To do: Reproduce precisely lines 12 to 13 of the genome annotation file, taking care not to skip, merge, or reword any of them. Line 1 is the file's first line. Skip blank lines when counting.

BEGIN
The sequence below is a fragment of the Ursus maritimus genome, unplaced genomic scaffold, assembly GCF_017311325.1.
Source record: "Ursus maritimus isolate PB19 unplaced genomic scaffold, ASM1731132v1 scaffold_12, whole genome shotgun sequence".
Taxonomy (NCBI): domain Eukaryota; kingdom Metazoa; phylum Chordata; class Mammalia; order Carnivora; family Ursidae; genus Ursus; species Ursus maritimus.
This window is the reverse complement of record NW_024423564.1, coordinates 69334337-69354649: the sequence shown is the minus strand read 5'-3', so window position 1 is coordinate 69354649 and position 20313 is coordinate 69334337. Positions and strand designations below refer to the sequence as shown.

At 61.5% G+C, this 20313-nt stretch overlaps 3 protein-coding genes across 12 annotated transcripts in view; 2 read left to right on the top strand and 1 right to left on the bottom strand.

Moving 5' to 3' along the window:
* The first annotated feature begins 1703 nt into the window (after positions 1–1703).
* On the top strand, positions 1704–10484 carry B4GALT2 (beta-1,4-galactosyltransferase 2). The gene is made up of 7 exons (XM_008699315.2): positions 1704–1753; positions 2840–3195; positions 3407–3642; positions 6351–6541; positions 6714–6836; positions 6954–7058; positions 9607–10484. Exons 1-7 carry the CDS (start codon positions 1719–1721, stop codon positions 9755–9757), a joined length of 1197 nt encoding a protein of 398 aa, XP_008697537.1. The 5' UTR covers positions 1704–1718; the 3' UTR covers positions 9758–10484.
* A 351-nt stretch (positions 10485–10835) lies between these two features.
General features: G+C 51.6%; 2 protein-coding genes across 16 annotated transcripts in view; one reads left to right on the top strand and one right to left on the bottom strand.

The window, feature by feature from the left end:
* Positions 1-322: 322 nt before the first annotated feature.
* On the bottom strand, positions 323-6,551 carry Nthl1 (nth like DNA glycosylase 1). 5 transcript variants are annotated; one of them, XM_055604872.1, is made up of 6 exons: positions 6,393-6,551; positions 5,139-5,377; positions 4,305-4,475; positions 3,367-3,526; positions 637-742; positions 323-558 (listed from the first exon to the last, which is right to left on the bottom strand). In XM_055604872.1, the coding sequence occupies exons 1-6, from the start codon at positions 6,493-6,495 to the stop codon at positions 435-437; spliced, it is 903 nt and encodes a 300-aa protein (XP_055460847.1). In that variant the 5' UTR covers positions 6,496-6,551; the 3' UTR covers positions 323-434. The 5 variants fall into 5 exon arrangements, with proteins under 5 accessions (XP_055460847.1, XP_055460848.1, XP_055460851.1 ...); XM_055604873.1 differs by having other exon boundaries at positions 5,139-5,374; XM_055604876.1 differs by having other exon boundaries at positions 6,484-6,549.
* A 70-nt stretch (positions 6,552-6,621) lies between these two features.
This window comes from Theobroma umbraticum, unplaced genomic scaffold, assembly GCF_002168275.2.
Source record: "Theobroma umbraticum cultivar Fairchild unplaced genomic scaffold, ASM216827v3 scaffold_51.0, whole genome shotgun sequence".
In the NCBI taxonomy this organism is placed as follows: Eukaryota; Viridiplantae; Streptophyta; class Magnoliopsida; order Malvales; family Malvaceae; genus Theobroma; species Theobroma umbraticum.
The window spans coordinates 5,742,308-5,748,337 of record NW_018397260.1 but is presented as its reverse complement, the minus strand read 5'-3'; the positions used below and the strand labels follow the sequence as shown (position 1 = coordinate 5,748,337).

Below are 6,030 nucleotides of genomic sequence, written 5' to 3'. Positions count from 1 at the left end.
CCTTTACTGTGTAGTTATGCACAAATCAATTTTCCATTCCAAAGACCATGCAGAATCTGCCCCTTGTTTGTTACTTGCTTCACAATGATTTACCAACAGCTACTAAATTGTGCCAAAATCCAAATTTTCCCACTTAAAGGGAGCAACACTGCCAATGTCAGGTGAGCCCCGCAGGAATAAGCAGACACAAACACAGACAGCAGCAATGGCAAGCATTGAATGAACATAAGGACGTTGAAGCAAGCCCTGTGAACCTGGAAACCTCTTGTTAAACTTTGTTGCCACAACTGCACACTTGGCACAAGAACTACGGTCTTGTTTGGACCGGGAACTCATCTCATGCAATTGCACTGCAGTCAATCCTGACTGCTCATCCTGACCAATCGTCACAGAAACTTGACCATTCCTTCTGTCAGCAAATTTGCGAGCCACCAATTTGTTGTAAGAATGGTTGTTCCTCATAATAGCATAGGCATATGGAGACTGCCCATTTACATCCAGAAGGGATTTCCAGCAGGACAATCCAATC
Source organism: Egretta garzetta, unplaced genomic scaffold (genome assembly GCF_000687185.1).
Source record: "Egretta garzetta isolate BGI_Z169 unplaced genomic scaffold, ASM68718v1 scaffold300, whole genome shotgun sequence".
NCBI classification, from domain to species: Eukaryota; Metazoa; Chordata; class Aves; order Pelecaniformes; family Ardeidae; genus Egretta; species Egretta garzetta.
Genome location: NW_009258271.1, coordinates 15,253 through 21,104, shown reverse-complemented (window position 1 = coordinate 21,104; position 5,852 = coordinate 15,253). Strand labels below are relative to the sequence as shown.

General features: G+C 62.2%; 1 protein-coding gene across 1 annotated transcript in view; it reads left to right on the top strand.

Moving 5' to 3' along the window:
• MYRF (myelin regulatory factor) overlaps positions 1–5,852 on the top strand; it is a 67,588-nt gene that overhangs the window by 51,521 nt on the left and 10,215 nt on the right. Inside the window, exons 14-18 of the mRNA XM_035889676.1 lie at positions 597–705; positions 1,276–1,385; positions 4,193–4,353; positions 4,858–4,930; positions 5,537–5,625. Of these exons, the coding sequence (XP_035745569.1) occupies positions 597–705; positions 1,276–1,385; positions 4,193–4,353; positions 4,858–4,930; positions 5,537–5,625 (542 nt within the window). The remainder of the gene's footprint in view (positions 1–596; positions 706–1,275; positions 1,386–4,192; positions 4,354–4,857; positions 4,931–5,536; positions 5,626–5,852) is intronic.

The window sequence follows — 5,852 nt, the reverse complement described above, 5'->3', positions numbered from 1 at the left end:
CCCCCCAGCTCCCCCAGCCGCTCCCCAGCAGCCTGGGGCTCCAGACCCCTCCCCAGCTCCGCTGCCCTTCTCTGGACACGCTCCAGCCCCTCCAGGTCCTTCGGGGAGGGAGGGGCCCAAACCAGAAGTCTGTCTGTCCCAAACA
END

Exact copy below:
* Positions 1-322: 322 nt before the first annotated feature.
* On the bottom strand, positions 323-6,551 carry Nthl1 (nth like DNA glycosylase 1). 5 transcript variants are annotated; one of them, XM_055604872.1, is made up of 6 exons: positions 6,393-6,551; positions 5,139-5,377; positions 4,305-4,475; positions 3,367-3,526; positions 637-742; positions 323-558 (listed from the first exon to the last, which is right to left on the bottom strand). In XM_055604872.1, the coding sequence occupies exons 1-6, from the start codon at positions 6,493-6,495 to the stop codon at positions 435-437; spliced, it is 903 nt and encodes a 300-aa protein (XP_055460847.1). In that variant the 5' UTR covers positions 6,496-6,551; the 3' UTR covers positions 323-434. The 5 variants fall into 5 exon arrangements, with proteins under 5 accessions (XP_055460847.1, XP_055460848.1, XP_055460851.1 ...); XM_055604873.1 differs by having other exon boundaries at positions 5,139-5,374; XM_055604876.1 differs by having other exon boundaries at positions 6,484-6,549.